Monday, February 6, 2012

RECIPE - Panelada

Should you decide that you want to make the traditional Brazilian stew called panelada, you're likely to run into two obstacles en route to a culinary home run at the dinner table. First, if you live in North America or metropolitan areas of Europe you're likely to have problems finding sources for some of the ingredients that the dish demands. Things like cow stomach (including but not limited to tripe) and cow intestines. The other problem (at least if you consider honesty a virtue) is convincing family members, dinner guests or amyone else to whom you serve the dish to try panelada with an open mind. (If you don't consider honesty a virtue and try to lie your way into general acceptance of panelada the shape and form of the stomach and intestines will probably give your game away.)

But there are always those culinary pioneers who boldly go where no cook has gone before, and for them we offer this recipe for panelada from the northeastern Brazilian state of Ceará, where panelada is considered an iconic dish.
RECIPE - Panelada
Serves 4

1/2 lb (250 gr) cow stomach (tripe may be substituted)
1/2 lb (250 gr ) cow intestine
juice of 3 limes
1/2 Tbsp salt
2 large tomatoes, seeded and chopped
2 medium onions, chopped
1/2 Tbsp annatto powder (sweet paprika may be substituted)
2 bay leaves
1 red or green bell pepper, seeded and chopped
1 cup chopped cilantro
fresh-ground black pepper to taste
6 cloves garlic, minced
1 jalapeno or serrano chili
Using kitchen scissors, cut the stomach (or tripe) into small squares and the intestine into 1/2 in (1 cm) rings. Wash them very well in several changes of water. Put them in a heavy saucepan, cover with cold water, add the lime juice and bring to a boil over medium high heat. Let boil for one minute, then drain them in a sieve. When cool, wash again in several changes of fresh water.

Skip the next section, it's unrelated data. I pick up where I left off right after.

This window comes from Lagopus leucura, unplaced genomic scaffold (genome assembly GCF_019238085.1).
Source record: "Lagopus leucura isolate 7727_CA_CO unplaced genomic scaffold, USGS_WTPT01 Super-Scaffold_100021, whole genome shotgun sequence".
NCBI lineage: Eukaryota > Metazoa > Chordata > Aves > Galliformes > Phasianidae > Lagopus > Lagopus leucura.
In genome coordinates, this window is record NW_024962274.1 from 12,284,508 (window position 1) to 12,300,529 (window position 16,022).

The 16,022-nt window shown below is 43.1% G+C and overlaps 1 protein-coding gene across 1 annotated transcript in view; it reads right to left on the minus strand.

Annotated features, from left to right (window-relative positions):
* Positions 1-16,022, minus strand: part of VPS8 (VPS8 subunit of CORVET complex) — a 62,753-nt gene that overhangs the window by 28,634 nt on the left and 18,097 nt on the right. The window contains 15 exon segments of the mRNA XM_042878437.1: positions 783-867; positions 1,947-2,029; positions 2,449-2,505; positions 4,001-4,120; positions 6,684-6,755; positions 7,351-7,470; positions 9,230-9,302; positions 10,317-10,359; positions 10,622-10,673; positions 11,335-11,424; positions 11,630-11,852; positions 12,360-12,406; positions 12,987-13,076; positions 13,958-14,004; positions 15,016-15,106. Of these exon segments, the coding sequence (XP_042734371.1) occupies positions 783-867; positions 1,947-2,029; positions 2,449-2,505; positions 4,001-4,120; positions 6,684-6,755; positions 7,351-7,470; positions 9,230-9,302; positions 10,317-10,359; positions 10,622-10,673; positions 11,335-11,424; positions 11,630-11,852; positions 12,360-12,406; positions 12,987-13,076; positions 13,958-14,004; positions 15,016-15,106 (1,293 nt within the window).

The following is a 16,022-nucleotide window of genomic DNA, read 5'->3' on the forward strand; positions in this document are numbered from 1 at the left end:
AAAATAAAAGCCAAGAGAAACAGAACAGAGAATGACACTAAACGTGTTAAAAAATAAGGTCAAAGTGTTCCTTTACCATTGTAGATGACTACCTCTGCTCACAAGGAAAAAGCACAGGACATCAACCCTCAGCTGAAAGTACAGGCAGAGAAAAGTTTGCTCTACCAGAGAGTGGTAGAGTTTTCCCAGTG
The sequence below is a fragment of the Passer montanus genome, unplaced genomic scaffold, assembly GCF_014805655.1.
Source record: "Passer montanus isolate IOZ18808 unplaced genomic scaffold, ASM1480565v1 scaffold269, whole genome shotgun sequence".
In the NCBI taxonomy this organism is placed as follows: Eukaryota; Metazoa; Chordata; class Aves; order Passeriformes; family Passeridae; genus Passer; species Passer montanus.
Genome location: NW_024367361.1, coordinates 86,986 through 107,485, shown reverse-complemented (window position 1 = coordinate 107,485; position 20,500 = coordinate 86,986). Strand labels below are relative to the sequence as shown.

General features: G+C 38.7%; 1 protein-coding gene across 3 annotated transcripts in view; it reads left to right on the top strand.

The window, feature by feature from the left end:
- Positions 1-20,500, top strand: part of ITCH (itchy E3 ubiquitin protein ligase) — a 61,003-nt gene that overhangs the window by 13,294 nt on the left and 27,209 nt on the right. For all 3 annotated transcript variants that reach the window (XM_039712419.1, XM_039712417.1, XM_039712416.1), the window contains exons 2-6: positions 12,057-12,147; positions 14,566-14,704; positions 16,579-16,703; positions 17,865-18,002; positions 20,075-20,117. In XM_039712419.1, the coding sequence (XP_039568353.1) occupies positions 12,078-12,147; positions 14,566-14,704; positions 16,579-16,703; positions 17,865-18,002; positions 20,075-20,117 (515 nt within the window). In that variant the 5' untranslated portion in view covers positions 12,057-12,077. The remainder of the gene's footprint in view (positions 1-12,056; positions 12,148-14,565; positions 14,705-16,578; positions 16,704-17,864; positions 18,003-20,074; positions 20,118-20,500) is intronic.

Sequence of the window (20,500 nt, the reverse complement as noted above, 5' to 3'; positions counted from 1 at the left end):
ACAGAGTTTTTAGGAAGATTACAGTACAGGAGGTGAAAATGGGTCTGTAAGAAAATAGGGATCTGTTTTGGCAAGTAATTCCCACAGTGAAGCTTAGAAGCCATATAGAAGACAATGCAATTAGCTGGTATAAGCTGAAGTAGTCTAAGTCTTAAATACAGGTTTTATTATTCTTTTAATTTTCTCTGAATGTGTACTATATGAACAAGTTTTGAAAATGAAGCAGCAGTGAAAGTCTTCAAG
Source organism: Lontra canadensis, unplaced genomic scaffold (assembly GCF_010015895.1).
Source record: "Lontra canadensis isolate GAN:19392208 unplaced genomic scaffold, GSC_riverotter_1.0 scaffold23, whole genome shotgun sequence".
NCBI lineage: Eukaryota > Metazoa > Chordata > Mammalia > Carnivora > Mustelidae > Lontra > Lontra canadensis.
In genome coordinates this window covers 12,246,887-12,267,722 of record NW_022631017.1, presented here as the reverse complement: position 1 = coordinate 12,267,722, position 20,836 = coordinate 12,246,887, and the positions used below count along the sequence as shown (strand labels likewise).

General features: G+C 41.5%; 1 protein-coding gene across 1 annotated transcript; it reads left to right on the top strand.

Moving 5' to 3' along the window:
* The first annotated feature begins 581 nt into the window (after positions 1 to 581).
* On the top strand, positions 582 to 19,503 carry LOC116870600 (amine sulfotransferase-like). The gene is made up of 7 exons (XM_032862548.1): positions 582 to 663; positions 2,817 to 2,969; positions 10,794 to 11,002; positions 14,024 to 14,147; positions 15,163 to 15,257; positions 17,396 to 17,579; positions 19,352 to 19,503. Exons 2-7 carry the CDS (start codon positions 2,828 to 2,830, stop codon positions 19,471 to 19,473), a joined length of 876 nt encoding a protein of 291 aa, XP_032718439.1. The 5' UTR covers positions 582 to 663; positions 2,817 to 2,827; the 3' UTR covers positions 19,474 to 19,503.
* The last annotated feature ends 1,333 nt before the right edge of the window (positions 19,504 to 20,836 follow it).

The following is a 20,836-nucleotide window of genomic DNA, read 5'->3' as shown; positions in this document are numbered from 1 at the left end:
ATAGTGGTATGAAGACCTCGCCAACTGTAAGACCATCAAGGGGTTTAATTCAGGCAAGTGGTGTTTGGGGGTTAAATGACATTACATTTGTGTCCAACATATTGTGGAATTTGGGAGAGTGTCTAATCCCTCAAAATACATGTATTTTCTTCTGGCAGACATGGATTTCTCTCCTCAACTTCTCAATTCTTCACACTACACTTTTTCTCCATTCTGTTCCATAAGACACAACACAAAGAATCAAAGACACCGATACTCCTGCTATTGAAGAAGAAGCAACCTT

In a large pan, combine the washed stomach or tripe and intestine, the salt, the chopped tomato and onions, the annatto or paprika and the bay leaves. Heat over medium heat, partially covered. Stir from time to time to mix ingredients and to help the tomato to break down. When liquid comes to a boil, reduce heat and simmer for approximately 40 minutes, adding a small amount of water from time to time if the dish appears to be drying out.

Stir in the bell peppers, the garlic and chilis. Cover the pan and cook over low heat until the meats can be easily pierced with a fork and are tender.

Remove from heat, pour into a deep serving bowl and mix in the chopped cilantro. Serve immediately accompanied by white rice.


  1. A less carbo-intensive side dish than rice is cuscuz. A Mexican relative of this is menudo.